Bleats

What Are Your Rights When Carrying Out A Citizen's Arrest?

When the situation calls for a crateload of justice, what's the legal situation?

As reports of multiple people being stabbed in Sydney’s CBD flooded news feeds, busy streets went into lockdown and social media went into overdrive.

And even as the full story unfolded we saw the footage of the alleged assailant being pinned down by members of the public with chairs and a milk crate until the police arrived.

Which immediately raised a bunch of questions. For example: while you might enthusiastically applaud the actions of the brave people who restrained the man, is it legally permissible?

Could they be also be charged? Actually, what happens if I crate someone in the street myself?

And these questions have answers.

Can you even carry out a citizen’s arrest in NSW?

Short answer: yes.

The longer answer is in Section 100 of the Law Enforcement (Powers and Responsibilities) Act 2002: “Power of other persons to arrest without warrant”.

(1) A person (other than a police officer) may, without a warrant, arrest a person if:

(1) A person (other than a police officer) may, without a warrant, arrest a person if:

(a) the person is in the act of committing an offence under any Act or statutory instrument, or

(b) the person has just committed any such offence, or

(c) the person has committed a serious indictable offence for which the person has not been tried.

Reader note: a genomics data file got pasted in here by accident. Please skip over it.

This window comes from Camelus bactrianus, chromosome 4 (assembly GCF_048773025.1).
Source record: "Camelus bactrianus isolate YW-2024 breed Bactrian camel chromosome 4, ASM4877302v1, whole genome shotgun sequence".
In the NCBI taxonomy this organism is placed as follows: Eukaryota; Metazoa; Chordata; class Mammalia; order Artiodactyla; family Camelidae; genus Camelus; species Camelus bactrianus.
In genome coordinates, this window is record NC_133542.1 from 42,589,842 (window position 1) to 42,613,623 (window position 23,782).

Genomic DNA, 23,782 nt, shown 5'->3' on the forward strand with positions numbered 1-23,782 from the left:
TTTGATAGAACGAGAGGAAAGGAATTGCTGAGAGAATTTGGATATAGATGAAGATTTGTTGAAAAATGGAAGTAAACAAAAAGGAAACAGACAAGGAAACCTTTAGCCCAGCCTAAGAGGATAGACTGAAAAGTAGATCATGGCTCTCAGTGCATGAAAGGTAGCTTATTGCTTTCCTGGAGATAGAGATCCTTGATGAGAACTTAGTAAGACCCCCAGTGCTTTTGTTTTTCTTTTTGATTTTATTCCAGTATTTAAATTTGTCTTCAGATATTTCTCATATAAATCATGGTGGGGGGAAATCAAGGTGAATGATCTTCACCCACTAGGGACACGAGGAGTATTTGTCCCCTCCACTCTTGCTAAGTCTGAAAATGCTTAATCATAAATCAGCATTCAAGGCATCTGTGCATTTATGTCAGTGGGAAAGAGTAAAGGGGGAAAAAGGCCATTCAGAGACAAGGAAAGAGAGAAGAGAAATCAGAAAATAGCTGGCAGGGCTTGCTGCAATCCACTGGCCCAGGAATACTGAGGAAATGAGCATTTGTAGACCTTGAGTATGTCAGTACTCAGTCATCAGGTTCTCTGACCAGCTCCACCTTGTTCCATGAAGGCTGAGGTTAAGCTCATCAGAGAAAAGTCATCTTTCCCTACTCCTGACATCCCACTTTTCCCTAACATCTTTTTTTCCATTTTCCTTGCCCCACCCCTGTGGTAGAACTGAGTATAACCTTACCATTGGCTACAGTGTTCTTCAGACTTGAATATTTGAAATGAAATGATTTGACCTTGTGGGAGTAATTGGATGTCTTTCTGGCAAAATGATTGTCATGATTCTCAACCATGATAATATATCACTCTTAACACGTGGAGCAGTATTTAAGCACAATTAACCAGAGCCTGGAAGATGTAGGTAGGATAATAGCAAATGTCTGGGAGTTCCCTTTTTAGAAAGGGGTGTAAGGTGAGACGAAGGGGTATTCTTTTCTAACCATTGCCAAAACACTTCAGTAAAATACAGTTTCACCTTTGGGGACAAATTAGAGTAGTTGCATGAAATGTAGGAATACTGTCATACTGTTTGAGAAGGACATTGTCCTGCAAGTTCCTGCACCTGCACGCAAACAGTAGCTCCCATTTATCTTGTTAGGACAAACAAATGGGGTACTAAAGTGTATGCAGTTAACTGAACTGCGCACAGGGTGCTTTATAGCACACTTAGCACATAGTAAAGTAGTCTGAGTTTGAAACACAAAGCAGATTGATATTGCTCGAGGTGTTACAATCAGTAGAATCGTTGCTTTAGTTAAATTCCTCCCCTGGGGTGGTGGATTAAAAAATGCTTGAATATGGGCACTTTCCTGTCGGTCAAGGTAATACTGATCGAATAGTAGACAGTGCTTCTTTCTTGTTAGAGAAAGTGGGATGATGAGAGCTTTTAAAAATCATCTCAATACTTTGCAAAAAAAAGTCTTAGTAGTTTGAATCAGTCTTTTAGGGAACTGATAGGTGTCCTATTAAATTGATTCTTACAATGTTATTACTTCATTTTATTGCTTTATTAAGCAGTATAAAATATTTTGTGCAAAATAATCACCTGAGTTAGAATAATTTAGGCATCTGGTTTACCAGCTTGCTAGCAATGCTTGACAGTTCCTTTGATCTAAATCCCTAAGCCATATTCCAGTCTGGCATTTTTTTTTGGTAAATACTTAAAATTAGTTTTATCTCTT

(2) A person who arrests another person under this section must, as soon as is reasonably practicable, take the person, and any property found on the person, before an authorised officer to be dealt with according to law.

…so the people that crated that fellow up were acting within the law to carry out a citizen’s arrest.

Today, we are all crate fans.

But if it turned out that they got the wrong guy (or he’s released without charge) then the person in the crate could sue for unlawful imprisonment or even level assault charges, so you really do want to be pretty confident about the situation.

What can’t you do?

Anything other than detain them until the police arrive, really. You don’t have the right to search them or their property, and you have to ensure that the person is detained but safe. More on that in a second.

The police would also rather you didn’t do citizen’s arrests for the most part, since the chances of you or someone else being hurt in the process are pretty high and on balance they’d rather you didn’t make things more complicated. That includes legally, as you’ll see.

Are you liable if the person you’re detaining gets hurt?

Yes. You have a duty of care for the person you’ve detained, exactly as the police do, and can only use “reasonable force” which is a hard thing for a citizen to estimate – which is another reason why the police don’t like people doing arrests.

Detained people can – and do – sue for civil damages or even allege criminal assault, so it’s a high risk strategy.

Oh, and if you carry out a citizen’s arrest you also have a duty of care if you let them go before the police arrive – so if you do detain someone, commit to doing so until the authorities arrive.

Police Can Film Your Strip Search - In Fact, They're Ordered To

It's not just legal, it's standard procedure.

In a somewhat disquieting piece of news, it turns out that the police can absolutely film your strip search – and, in fact, are ordered to do so.